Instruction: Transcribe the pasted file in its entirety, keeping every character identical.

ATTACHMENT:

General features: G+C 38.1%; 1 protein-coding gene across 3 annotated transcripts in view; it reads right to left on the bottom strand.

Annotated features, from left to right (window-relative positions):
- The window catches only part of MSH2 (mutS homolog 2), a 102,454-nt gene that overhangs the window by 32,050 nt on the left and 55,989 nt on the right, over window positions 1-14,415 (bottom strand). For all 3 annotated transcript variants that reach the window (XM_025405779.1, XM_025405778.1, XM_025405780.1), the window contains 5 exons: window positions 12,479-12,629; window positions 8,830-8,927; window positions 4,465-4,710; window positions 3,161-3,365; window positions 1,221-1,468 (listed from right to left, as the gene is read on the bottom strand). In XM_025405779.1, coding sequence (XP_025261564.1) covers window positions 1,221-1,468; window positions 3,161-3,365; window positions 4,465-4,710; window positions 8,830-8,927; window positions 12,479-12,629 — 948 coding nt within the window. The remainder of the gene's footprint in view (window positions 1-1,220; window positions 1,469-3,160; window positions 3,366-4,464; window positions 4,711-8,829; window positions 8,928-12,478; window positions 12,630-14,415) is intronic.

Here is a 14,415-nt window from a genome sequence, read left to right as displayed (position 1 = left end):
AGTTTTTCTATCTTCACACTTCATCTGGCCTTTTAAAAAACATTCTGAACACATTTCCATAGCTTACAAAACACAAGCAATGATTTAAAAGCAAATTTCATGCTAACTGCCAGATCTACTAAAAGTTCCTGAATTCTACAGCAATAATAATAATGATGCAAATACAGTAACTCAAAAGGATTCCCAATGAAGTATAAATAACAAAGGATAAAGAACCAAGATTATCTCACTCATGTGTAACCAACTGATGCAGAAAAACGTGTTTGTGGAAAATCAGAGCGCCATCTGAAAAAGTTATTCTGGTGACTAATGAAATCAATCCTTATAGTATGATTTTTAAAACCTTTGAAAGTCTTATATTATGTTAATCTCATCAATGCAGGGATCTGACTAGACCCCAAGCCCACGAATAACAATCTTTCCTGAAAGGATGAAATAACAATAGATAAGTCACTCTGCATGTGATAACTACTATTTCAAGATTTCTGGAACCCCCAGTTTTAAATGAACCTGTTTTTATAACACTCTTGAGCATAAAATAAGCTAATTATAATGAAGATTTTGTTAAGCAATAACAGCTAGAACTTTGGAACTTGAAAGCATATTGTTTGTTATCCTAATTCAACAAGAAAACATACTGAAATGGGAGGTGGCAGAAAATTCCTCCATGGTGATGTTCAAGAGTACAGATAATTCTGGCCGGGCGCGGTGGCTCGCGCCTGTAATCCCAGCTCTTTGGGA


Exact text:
General features: G+C 38.1%; 1 protein-coding gene across 3 annotated transcripts in view; it reads right to left on the bottom strand.

Annotated features, from left to right (window-relative positions):
- The window catches only part of MSH2 (mutS homolog 2), a 102,454-nt gene that overhangs the window by 32,050 nt on the left and 55,989 nt on the right, over window positions 1-14,415 (bottom strand). For all 3 annotated transcript variants that reach the window (XM_025405779.1, XM_025405778.1, XM_025405780.1), the window contains 5 exons: window positions 12,479-12,629; window positions 8,830-8,927; window positions 4,465-4,710; window positions 3,161-3,365; window positions 1,221-1,468 (listed from right to left, as the gene is read on the bottom strand). In XM_025405779.1, coding sequence (XP_025261564.1) covers window positions 1,221-1,468; window positions 3,161-3,365; window positions 4,465-4,710; window positions 8,830-8,927; window positions 12,479-12,629 — 948 coding nt within the window. The remainder of the gene's footprint in view (window positions 1-1,220; window positions 1,469-3,160; window positions 3,366-4,464; window positions 4,711-8,829; window positions 8,928-12,478; window positions 12,630-14,415) is intronic.

Here is a 14,415-nt window from a genome sequence, read left to right as displayed (position 1 = left end):
AGTTTTTCTATCTTCACACTTCATCTGGCCTTTTAAAAAACATTCTGAACACATTTCCATAGCTTACAAAACACAAGCAATGATTTAAAAGCAAATTTCATGCTAACTGCCAGATCTACTAAAAGTTCCTGAATTCTACAGCAATAATAATAATGATGCAAATACAGTAACTCAAAAGGATTCCCAATGAAGTATAAATAACAAAGGATAAAGAACCAAGATTATCTCACTCATGTGTAACCAACTGATGCAGAAAAACGTGTTTGTGGAAAATCAGAGCGCCATCTGAAAAAGTTATTCTGGTGACTAATGAAATCAATCCTTATAGTATGATTTTTAAAACCTTTGAAAGTCTTATATTATGTTAATCTCATCAATGCAGGGATCTGACTAGACCCCAAGCCCACGAATAACAATCTTTCCTGAAAGGATGAAATAACAATAGATAAGTCACTCTGCATGTGATAACTACTATTTCAAGATTTCTGGAACCCCCAGTTTTAAATGAACCTGTTTTTATAACACTCTTGAGCATAAAATAAGCTAATTATAATGAAGATTTTGTTAAGCAATAACAGCTAGAACTTTGGAACTTGAAAGCATATTGTTTGTTATCCTAATTCAACAAGAAAACATACTGAAATGGGAGGTGGCAGAAAATTCCTCCATGGTGATGTTCAAGAGTACAGATAATTCTGGCCGGGCGCGGTGGCTCGCGCCTGTAATCCCAGCTCTTTGGGA